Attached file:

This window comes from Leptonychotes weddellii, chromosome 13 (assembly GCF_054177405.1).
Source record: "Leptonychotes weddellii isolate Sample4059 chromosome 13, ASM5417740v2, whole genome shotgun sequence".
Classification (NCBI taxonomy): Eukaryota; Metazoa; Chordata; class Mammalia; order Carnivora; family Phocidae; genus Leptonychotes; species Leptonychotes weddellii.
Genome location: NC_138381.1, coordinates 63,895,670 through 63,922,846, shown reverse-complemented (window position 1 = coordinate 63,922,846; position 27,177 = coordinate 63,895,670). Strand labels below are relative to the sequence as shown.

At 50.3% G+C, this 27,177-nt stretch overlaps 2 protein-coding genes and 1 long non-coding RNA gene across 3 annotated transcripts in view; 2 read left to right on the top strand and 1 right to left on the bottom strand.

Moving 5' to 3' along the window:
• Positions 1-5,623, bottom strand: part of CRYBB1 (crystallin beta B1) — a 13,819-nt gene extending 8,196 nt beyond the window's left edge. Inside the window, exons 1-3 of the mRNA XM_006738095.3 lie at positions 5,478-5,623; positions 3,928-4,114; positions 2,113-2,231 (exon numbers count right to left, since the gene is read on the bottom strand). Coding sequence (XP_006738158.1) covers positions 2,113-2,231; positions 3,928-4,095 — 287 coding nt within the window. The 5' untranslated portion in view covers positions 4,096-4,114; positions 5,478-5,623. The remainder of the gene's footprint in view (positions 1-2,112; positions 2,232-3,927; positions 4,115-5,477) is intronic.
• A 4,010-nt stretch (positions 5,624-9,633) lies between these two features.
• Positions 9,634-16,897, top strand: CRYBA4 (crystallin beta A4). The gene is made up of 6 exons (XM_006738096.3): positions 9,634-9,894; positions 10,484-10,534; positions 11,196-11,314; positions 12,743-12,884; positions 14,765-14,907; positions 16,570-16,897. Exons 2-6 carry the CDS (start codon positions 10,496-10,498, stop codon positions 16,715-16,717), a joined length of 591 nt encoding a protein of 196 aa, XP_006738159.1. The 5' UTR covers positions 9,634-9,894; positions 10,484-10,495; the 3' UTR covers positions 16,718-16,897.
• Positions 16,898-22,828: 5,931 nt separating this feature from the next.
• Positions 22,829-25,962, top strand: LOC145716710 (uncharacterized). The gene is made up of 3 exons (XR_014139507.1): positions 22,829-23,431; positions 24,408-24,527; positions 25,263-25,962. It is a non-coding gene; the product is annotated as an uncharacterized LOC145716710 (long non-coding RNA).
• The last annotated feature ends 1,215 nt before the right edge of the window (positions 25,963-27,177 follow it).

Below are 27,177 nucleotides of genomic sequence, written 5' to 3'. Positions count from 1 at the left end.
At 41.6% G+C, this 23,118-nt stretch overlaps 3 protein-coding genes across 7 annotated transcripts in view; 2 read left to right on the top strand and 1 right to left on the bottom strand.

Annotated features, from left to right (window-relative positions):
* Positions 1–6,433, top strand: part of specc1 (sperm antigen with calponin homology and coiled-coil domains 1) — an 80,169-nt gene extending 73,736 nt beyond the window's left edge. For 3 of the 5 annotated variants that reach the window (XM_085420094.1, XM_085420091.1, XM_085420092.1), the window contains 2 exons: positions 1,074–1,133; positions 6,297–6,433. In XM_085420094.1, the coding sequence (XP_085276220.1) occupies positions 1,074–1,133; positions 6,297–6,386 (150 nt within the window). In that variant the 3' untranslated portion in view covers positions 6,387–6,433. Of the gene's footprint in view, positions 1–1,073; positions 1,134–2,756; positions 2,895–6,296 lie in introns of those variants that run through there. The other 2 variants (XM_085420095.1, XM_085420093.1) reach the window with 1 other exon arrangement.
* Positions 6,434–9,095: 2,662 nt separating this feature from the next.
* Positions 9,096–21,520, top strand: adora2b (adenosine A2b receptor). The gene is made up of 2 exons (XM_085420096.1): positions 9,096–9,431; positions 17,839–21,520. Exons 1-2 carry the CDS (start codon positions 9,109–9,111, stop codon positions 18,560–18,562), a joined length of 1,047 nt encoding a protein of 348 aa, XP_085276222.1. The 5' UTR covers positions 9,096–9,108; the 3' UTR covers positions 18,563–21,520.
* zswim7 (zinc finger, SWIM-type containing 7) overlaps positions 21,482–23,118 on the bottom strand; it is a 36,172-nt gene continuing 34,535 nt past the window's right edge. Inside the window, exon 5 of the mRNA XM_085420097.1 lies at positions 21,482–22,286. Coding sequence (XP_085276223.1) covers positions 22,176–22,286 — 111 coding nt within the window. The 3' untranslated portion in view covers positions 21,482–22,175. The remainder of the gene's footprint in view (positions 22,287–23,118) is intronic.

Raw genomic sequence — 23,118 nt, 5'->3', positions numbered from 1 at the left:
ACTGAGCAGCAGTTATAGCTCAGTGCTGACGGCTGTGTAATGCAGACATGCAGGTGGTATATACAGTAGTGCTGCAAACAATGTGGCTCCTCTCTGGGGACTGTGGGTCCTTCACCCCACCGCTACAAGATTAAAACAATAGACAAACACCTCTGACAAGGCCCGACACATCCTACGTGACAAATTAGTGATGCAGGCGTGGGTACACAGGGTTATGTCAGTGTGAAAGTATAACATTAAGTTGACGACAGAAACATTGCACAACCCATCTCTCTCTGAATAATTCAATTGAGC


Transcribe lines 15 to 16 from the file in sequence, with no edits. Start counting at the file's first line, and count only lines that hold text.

Annotated features, from left to right (window-relative positions):
* Positions 1–6,433, top strand: part of specc1 (sperm antigen with calponin homology and coiled-coil domains 1) — an 80,169-nt gene extending 73,736 nt beyond the window's left edge. For 3 of the 5 annotated variants that reach the window (XM_085420094.1, XM_085420091.1, XM_085420092.1), the window contains 2 exons: positions 1,074–1,133; positions 6,297–6,433. In XM_085420094.1, the coding sequence (XP_085276220.1) occupies positions 1,074–1,133; positions 6,297–6,386 (150 nt within the window). In that variant the 3' untranslated portion in view covers positions 6,387–6,433. Of the gene's footprint in view, positions 1–1,073; positions 1,134–2,756; positions 2,895–6,296 lie in introns of those variants that run through there. The other 2 variants (XM_085420095.1, XM_085420093.1) reach the window with 1 other exon arrangement.